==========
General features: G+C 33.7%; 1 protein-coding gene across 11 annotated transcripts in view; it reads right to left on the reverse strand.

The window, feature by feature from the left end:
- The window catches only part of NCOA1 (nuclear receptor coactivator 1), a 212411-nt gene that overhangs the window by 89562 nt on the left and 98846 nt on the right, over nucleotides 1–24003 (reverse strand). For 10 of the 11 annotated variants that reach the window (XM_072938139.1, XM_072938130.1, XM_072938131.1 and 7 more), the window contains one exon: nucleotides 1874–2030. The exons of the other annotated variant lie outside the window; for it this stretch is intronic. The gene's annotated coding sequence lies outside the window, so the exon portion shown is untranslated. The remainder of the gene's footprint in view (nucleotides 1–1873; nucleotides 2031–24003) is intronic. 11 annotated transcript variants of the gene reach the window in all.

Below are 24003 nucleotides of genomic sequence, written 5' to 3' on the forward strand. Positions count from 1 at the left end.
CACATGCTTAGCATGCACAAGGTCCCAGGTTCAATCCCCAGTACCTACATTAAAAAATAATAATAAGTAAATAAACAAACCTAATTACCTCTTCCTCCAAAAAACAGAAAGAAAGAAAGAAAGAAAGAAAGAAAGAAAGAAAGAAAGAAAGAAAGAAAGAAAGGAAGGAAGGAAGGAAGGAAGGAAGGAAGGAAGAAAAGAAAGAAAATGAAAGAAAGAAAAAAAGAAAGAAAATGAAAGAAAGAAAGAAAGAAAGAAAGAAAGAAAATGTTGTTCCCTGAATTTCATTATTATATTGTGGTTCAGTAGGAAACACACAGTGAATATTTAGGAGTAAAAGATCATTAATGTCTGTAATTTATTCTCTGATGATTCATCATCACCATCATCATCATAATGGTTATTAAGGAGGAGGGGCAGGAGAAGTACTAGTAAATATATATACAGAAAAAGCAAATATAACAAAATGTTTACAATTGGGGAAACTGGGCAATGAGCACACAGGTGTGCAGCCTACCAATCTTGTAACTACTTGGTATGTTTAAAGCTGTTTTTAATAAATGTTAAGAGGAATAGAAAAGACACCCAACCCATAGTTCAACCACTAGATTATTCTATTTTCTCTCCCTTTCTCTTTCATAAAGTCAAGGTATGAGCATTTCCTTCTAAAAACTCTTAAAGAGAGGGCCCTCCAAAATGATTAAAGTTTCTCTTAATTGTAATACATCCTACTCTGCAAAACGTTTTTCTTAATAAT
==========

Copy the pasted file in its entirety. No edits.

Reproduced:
General features: G+C 33.7%; 1 protein-coding gene across 11 annotated transcripts in view; it reads right to left on the reverse strand.

The window, feature by feature from the left end:
- The window catches only part of NCOA1 (nuclear receptor coactivator 1), a 212411-nt gene that overhangs the window by 89562 nt on the left and 98846 nt on the right, over nucleotides 1–24003 (reverse strand). For 10 of the 11 annotated variants that reach the window (XM_072938139.1, XM_072938130.1, XM_072938131.1 and 7 more), the window contains one exon: nucleotides 1874–2030. The exons of the other annotated variant lie outside the window; for it this stretch is intronic. The gene's annotated coding sequence lies outside the window, so the exon portion shown is untranslated. The remainder of the gene's footprint in view (nucleotides 1–1873; nucleotides 2031–24003) is intronic. 11 annotated transcript variants of the gene reach the window in all.

Below are 24003 nucleotides of genomic sequence, written 5' to 3' on the forward strand. Positions count from 1 at the left end.
CACATGCTTAGCATGCACAAGGTCCCAGGTTCAATCCCCAGTACCTACATTAAAAAATAATAATAAGTAAATAAACAAACCTAATTACCTCTTCCTCCAAAAAACAGAAAGAAAGAAAGAAAGAAAGAAAGAAAGAAAGAAAGAAAGAAAGAAAGAAAGAAAGGAAGGAAGGAAGGAAGGAAGGAAGGAAGGAAGAAAAGAAAGAAAATGAAAGAAAGAAAAAAAGAAAGAAAATGAAAGAAAGAAAGAAAGAAAGAAAGAAAGAAAATGTTGTTCCCTGAATTTCATTATTATATTGTGGTTCAGTAGGAAACACACAGTGAATATTTAGGAGTAAAAGATCATTAATGTCTGTAATTTATTCTCTGATGATTCATCATCACCATCATCATCATAATGGTTATTAAGGAGGAGGGGCAGGAGAAGTACTAGTAAATATATATACAGAAAAAGCAAATATAACAAAATGTTTACAATTGGGGAAACTGGGCAATGAGCACACAGGTGTGCAGCCTACCAATCTTGTAACTACTTGGTATGTTTAAAGCTGTTTTTAATAAATGTTAAGAGGAATAGAAAAGACACCCAACCCATAGTTCAACCACTAGATTATTCTATTTTCTCTCCCTTTCTCTTTCATAAAGTCAAGGTATGAGCATTTCCTTCTAAAAACTCTTAAAGAGAGGGCCCTCCAAAATGATTAAAGTTTCTCTTAATTGTAATACATCCTACTCTGCAAAACGTTTTTCTTAATAAT